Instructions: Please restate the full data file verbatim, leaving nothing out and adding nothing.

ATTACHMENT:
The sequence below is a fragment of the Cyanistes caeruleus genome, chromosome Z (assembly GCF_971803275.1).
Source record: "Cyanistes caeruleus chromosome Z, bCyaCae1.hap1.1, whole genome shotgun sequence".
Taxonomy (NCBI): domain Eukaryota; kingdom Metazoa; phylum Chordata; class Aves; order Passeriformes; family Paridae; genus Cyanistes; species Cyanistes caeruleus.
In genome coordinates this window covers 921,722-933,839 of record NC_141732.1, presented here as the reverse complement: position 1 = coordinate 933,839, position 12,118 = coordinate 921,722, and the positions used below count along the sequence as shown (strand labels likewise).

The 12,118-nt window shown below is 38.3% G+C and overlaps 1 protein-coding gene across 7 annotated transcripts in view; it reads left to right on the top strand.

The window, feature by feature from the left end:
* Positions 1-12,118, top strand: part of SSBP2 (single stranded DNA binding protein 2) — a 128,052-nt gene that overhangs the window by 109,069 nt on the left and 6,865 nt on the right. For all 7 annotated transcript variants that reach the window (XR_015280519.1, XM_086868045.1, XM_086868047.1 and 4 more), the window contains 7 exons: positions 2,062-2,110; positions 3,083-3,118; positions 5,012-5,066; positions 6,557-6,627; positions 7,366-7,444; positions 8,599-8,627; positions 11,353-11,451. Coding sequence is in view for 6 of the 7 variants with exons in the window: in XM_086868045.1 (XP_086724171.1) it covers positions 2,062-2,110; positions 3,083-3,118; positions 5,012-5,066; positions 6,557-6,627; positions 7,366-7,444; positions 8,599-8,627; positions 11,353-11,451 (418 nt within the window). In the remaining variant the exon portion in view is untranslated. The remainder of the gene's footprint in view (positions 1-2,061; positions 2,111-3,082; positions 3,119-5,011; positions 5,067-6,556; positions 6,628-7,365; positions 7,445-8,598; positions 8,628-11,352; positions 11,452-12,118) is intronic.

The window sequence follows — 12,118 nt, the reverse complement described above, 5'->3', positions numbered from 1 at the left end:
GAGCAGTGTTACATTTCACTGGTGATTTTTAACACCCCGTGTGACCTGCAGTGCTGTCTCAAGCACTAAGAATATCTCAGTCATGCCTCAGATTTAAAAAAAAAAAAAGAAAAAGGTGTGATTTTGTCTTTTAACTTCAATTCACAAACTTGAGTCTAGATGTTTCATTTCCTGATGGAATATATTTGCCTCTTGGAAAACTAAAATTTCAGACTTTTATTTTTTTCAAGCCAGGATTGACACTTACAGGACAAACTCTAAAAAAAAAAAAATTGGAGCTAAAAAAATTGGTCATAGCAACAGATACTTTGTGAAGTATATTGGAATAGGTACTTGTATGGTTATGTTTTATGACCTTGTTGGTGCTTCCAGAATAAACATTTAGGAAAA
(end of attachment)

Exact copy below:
The sequence below is a fragment of the Cyanistes caeruleus genome, chromosome Z (assembly GCF_971803275.1).
Source record: "Cyanistes caeruleus chromosome Z, bCyaCae1.hap1.1, whole genome shotgun sequence".
Taxonomy (NCBI): domain Eukaryota; kingdom Metazoa; phylum Chordata; class Aves; order Passeriformes; family Paridae; genus Cyanistes; species Cyanistes caeruleus.
In genome coordinates this window covers 921,722-933,839 of record NC_141732.1, presented here as the reverse complement: position 1 = coordinate 933,839, position 12,118 = coordinate 921,722, and the positions used below count along the sequence as shown (strand labels likewise).

The 12,118-nt window shown below is 38.3% G+C and overlaps 1 protein-coding gene across 7 annotated transcripts in view; it reads left to right on the top strand.

The window, feature by feature from the left end:
* Positions 1-12,118, top strand: part of SSBP2 (single stranded DNA binding protein 2) — a 128,052-nt gene that overhangs the window by 109,069 nt on the left and 6,865 nt on the right. For all 7 annotated transcript variants that reach the window (XR_015280519.1, XM_086868045.1, XM_086868047.1 and 4 more), the window contains 7 exons: positions 2,062-2,110; positions 3,083-3,118; positions 5,012-5,066; positions 6,557-6,627; positions 7,366-7,444; positions 8,599-8,627; positions 11,353-11,451. Coding sequence is in view for 6 of the 7 variants with exons in the window: in XM_086868045.1 (XP_086724171.1) it covers positions 2,062-2,110; positions 3,083-3,118; positions 5,012-5,066; positions 6,557-6,627; positions 7,366-7,444; positions 8,599-8,627; positions 11,353-11,451 (418 nt within the window). In the remaining variant the exon portion in view is untranslated. The remainder of the gene's footprint in view (positions 1-2,061; positions 2,111-3,082; positions 3,119-5,011; positions 5,067-6,556; positions 6,628-7,365; positions 7,445-8,598; positions 8,628-11,352; positions 11,452-12,118) is intronic.

The window sequence follows — 12,118 nt, the reverse complement described above, 5'->3', positions numbered from 1 at the left end:
GAGCAGTGTTACATTTCACTGGTGATTTTTAACACCCCGTGTGACCTGCAGTGCTGTCTCAAGCACTAAGAATATCTCAGTCATGCCTCAGATTTAAAAAAAAAAAAAGAAAAAGGTGTGATTTTGTCTTTTAACTTCAATTCACAAACTTGAGTCTAGATGTTTCATTTCCTGATGGAATATATTTGCCTCTTGGAAAACTAAAATTTCAGACTTTTATTTTTTTCAAGCCAGGATTGACACTTACAGGACAAACTCTAAAAAAAAAAAAATTGGAGCTAAAAAAATTGGTCATAGCAACAGATACTTTGTGAAGTATATTGGAATAGGTACTTGTATGGTTATGTTTTATGACCTTGTTGGTGCTTCCAGAATAAACATTTAGGAAAA